- Bodyweight Squats. Yes, you can squat without weights. Simply take the squats as slowly as possible, to get the maximum amount of exercise out of them.
- Bodyweight unges. A good lunge can work your entire leg and lower back.
Working muscle groups against each other is great exercise, because it builds both groups at once. The key to dynamic tension is to remember: the slower the better. All of the dynamic exercises you try should at least be on a five count. Also remember to breathe slowly; breathe in on contraction and out when relaxing.
Some dynamic tension exercises to try:
- Place your palms together as if you were praying. Press your hands together and slowly bring your hands to your chest. Point your fingers towards your chin, and then down towards your toes, keeping your palms together all the while. Then bring your hands back out. Repeat for at least three sets.
- Get into a lunge position, with one leg behind you. Slowly shift all your weight onto your forward knee, and then shift it back to the leg behind you. Do three to five sets for each side.
- Press your hands against a wall and push slowly, using your legs to resist your hands. Push with your hands until your legs contract, and then reverse. Three sets should do you
Last but not least, there’s isometrics. Isometrics are good for small areas, because you don’t move very much. They’re especially popular in martial arts, and in fact, an excellent isometric exercise is the most basic training tool for leg strength: the horse stance.
Assume the horse stance by putting your feet slightly wider than shoulder length apart. Keep your feet parallel to each other, and bend down until your thighs are parallel to the floor. Arch your back so your body doesn’t lean forward. Now hold it. For how long? Well, how long can you hold it?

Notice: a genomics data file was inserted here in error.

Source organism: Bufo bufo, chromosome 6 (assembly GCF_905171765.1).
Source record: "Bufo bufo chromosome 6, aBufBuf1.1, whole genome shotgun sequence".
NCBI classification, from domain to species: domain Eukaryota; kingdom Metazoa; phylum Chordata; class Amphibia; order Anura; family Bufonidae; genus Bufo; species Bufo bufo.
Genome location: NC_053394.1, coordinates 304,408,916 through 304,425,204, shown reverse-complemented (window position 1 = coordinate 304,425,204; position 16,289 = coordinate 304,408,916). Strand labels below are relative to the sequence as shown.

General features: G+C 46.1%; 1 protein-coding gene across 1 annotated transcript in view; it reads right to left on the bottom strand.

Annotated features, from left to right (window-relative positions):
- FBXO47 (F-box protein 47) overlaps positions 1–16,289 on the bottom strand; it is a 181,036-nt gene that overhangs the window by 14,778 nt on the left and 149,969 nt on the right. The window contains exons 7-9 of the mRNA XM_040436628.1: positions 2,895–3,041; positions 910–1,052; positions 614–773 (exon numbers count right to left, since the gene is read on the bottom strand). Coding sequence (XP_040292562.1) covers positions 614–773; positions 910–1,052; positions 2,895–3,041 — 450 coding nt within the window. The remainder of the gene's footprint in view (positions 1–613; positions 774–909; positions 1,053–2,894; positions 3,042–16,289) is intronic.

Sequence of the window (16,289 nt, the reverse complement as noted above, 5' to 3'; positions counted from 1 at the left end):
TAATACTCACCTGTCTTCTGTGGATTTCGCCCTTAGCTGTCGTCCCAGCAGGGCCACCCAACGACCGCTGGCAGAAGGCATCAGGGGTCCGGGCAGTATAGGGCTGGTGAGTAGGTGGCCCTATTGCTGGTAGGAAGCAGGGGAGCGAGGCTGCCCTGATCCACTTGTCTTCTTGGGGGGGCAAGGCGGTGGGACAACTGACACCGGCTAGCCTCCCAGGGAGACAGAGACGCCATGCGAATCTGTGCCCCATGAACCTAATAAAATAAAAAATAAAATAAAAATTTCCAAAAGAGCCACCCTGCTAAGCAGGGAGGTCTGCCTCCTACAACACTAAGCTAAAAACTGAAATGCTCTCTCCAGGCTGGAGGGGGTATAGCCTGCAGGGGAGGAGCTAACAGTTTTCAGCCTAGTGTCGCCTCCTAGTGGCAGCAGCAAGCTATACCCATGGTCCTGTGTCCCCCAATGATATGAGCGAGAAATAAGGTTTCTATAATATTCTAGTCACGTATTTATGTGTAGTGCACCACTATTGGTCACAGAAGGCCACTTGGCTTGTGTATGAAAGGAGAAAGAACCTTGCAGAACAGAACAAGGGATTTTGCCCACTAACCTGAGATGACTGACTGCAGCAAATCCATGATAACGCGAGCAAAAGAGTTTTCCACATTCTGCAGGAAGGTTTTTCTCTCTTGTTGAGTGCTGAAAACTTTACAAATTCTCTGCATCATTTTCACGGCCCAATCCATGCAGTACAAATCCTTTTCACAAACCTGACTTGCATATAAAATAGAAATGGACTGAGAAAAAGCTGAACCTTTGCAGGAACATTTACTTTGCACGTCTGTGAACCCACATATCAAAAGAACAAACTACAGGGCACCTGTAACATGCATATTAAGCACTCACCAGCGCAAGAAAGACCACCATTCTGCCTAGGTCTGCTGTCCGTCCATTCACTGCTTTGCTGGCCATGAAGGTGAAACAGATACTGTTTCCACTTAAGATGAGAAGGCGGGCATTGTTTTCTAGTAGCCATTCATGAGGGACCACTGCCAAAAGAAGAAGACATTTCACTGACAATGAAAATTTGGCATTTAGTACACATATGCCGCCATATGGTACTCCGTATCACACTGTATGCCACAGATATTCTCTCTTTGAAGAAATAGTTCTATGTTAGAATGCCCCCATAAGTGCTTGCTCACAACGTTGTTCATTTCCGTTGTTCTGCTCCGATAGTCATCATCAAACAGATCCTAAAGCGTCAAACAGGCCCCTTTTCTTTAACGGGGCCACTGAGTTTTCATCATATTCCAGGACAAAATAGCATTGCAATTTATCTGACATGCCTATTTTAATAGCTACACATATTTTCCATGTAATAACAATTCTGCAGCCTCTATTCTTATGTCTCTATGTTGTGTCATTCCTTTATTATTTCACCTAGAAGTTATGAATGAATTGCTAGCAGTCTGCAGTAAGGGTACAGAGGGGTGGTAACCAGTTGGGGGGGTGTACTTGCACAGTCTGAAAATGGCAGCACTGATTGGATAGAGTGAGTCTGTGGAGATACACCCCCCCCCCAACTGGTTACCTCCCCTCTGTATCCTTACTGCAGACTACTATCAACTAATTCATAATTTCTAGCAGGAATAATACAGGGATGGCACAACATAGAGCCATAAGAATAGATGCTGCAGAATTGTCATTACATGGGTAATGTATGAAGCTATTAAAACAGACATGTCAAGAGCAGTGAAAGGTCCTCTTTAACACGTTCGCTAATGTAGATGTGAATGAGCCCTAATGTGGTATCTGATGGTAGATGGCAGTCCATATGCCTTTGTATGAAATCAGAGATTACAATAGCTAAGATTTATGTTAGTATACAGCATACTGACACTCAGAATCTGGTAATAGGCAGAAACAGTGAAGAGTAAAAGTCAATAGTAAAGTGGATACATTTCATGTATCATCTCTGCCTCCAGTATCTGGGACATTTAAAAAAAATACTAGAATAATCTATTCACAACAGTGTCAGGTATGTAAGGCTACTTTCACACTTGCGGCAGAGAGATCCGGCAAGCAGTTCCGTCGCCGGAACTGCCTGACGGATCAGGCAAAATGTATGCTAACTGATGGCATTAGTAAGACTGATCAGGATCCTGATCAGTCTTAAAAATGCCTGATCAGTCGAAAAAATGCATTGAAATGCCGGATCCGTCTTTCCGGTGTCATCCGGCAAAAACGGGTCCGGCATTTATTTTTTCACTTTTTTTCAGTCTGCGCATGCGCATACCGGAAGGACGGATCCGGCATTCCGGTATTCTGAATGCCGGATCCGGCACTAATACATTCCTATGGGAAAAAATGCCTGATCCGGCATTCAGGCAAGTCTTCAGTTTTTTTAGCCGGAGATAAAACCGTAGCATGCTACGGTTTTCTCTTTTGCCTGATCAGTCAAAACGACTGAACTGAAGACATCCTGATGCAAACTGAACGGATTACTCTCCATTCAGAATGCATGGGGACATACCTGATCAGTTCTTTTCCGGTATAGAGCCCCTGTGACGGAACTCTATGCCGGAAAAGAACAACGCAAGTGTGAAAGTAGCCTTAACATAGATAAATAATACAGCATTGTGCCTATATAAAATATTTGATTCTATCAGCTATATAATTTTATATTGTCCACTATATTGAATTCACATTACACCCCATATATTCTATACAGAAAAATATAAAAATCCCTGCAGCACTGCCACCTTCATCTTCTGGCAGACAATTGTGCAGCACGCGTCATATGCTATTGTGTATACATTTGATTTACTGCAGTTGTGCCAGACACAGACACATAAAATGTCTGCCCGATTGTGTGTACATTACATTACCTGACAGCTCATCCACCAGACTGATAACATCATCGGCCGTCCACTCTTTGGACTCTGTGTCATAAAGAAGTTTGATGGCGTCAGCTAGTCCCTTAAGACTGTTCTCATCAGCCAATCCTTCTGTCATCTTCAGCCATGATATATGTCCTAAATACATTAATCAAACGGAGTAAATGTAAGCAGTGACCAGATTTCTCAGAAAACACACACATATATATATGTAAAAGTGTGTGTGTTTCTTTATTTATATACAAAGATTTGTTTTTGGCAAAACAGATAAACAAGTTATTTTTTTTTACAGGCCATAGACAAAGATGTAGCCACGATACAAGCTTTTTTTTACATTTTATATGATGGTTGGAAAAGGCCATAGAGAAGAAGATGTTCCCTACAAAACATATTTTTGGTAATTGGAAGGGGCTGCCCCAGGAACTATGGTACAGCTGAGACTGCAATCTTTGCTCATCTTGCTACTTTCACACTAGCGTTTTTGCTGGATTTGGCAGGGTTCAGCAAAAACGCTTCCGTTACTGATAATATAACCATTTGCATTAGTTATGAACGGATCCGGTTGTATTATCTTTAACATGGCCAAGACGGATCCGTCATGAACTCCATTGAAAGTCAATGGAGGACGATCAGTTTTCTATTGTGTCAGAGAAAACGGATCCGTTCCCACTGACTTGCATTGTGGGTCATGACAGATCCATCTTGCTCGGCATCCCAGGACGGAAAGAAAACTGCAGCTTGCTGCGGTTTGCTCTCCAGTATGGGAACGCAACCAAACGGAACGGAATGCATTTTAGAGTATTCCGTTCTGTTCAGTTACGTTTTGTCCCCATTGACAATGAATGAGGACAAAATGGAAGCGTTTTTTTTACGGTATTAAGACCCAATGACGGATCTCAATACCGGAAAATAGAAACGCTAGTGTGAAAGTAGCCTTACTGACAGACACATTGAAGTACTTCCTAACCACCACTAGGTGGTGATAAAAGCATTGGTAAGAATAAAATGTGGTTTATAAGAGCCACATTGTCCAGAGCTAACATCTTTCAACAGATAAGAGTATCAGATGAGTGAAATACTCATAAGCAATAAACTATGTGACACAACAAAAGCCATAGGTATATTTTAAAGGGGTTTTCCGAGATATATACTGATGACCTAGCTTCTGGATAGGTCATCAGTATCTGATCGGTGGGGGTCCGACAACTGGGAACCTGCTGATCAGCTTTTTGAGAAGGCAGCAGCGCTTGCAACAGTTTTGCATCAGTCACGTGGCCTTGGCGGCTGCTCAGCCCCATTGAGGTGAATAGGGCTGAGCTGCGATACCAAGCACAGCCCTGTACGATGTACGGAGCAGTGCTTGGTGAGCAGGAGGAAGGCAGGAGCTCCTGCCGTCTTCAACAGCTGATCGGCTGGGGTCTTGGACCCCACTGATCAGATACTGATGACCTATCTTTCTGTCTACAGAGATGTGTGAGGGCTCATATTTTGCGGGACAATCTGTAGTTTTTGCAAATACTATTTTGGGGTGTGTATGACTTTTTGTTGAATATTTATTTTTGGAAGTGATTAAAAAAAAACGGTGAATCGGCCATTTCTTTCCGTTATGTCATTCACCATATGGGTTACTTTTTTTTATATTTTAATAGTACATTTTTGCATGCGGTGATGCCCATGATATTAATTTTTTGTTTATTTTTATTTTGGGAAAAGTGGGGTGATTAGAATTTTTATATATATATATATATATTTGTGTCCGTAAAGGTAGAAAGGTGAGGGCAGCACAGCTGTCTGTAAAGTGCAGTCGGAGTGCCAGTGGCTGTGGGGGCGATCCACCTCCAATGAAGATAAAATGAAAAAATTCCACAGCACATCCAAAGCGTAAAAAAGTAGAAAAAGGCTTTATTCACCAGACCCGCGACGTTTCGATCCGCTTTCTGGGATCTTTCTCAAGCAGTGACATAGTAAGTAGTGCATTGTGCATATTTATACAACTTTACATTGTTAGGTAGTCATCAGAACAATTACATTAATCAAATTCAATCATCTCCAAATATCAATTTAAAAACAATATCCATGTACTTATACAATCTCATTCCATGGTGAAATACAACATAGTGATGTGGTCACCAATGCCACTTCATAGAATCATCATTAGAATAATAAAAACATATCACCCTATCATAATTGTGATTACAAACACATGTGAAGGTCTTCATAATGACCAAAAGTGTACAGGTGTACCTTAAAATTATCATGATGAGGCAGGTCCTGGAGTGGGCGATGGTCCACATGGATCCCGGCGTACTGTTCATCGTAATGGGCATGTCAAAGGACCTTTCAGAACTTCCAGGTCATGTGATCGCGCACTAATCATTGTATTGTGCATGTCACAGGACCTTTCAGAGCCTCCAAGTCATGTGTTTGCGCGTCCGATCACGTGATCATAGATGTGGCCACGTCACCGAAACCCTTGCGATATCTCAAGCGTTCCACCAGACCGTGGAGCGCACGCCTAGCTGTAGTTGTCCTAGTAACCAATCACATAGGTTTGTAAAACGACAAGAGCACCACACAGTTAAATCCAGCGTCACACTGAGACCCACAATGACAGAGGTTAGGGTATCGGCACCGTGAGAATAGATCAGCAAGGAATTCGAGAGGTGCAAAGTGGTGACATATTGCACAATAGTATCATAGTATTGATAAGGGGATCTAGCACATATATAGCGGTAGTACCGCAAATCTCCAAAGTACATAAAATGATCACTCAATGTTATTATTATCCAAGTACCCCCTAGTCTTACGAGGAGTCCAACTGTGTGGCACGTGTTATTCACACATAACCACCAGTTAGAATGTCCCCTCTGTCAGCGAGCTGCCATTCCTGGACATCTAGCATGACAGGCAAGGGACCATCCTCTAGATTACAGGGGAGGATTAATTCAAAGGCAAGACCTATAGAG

Shaolin monks were required to do this until a stick of incense burned out, which could take an hour or even longer. Horse stance is ideal for any workout because of all the muscles it builds: the legs, the back, the lower core, all of them are engaged by horse stance.
We recommend a minute or two to start, with more as you get used to it. Try adding a second to your best time each day.
A few other isometrics to try:
- The aforementioned “plank” from yoga. Just keep your arms straight and don’t move. Give the plank at least thirty seconds to a minute. It’s especially effective when used with dynamic tension exercises, or to finish a set of push-ups.
- Flex and hold it for a long time. Yep, posing as exercise. Remember to get the full flex out of your muscles.
- Take shorter breaks, or no breaks at all, between sets; this will help keep your intensity up.
- This will take more time than a weight-based workout, so be sure to budget at least an hour.
- If you’re in a hotel room or similar area, turn on the TV; the distraction will greatly help.
Don’t forget; just because there’s no equipment doesn’t mean, for example, you can’t get in some cardio. After all, we didn’t create a Cardio Workout Plan for nothing! If there’s an out-of-the-way stairwell where you won’t disturb anybody, try running up and down the steps repeatedly. Consider going for a walk or jog and get in some cardio. Check to see if a local yoga studio is holding a class or take a look at our Yoga Workout Plan!
Start your fitness revolution right now by taking our Fitness Report Card. Find out how fit you really are and then know what areas need improvement! Just because you’re on a trip is no reason to slack off: it may take a little more time out of your day, but it’s worth it to keep yourself looking great.